Judaism can come in the most unexpected of packages. At first glance, a nearly seven-foot-tall painting of a single thick black stripe running vertically across a black canvas signifies nothing but itself: a profound meditation on color and form. Yet Barnett Newman titled his 1949 painting "Abraham," after his father, who had died two years earlier, and the Jewish patriarch.
Like the 64 other paintings gathered in Newman’s first major retrospective in 30 years at The Philadelphia Museum of Art, "Abraham" invites the viewer into moody spiritual consciousness akin to, but more probing than, the warm baths of the more familiar paintings of Mark Rothko.
Witnessing from afar the horrors of World War II, Newman believed that "the world had to start afresh," said exhibition curator Ann Temkin. As an artist, writer, curator and polemicist, Newman struggled with the question of "how to reaffirm the collective spirit of the human race."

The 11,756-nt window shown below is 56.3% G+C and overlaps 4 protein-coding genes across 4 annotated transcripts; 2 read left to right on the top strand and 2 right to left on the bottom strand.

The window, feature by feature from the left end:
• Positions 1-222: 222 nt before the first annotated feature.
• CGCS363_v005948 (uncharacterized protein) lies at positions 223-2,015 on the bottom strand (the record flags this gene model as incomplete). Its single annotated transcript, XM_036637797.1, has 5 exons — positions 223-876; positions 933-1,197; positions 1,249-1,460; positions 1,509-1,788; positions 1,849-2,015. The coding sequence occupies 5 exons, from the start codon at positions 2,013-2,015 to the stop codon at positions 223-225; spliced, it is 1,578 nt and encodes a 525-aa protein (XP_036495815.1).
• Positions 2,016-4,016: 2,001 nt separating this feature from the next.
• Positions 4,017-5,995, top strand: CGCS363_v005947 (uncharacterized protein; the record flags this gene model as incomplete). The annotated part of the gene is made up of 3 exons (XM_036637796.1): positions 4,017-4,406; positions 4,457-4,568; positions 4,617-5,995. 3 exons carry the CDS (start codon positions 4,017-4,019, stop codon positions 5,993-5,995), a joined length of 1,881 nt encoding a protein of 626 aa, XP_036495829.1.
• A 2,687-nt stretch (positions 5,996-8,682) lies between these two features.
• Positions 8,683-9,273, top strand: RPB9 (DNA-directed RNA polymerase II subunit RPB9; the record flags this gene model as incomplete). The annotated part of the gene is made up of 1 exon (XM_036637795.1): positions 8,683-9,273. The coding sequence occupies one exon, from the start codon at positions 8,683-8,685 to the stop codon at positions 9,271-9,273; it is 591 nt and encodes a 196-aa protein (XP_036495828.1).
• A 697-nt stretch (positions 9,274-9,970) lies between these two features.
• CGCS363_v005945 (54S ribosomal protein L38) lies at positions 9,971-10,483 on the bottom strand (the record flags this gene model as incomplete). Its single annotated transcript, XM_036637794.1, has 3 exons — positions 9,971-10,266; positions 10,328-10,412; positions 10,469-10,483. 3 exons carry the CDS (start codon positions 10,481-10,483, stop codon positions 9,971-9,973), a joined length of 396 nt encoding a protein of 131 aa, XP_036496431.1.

He found his answer in Genesis. Realizing that God created the world by dividing night from day and earth from sea, Newman used what he later called "zips" to impose division and make each painting a manifestation of the creative act.
Born to Russian Jewish immigrants on the Lower East Side in 1905, Barnett Newman drew primarily from Judaism, but also from Greek mythology and, controversially, from Christianity. Beginning with his artistic breakthrough in 1948, Newman uncompromisingly labored for each painting to be a masterpiece, but began to be recognized as a great artist only in the late 1950s.
The exhibition in Philadelphia (the only American showing before it travels to the Tate Modern in London) is intended to both reintroduce the public to an artist considered to be one of the most important American painters of the 20th century, and to reframe the art historical conversation, which tended to bury Newman’s expansive Jewish humanism under formalist and mystical interpretations.
Newman’s reputation weathered the storms of multiculturalism and postmodernism, to be rediscovered in the 1990s by historians and curators willing to dust off the concept of the sublime.
Part of this effort is to distance Newman from the liberties taken by Thomas Hess, author of the catalogue of Newman’s last retrospective, at the Museum of Modern Art, in 1971. Extensively quoting Gershon Sholem, Hess devoted much of his effort to a kabbalistic analysis of Newman’s paintings, searching their titles and geometries for hidden clues to Newman’s spirituality.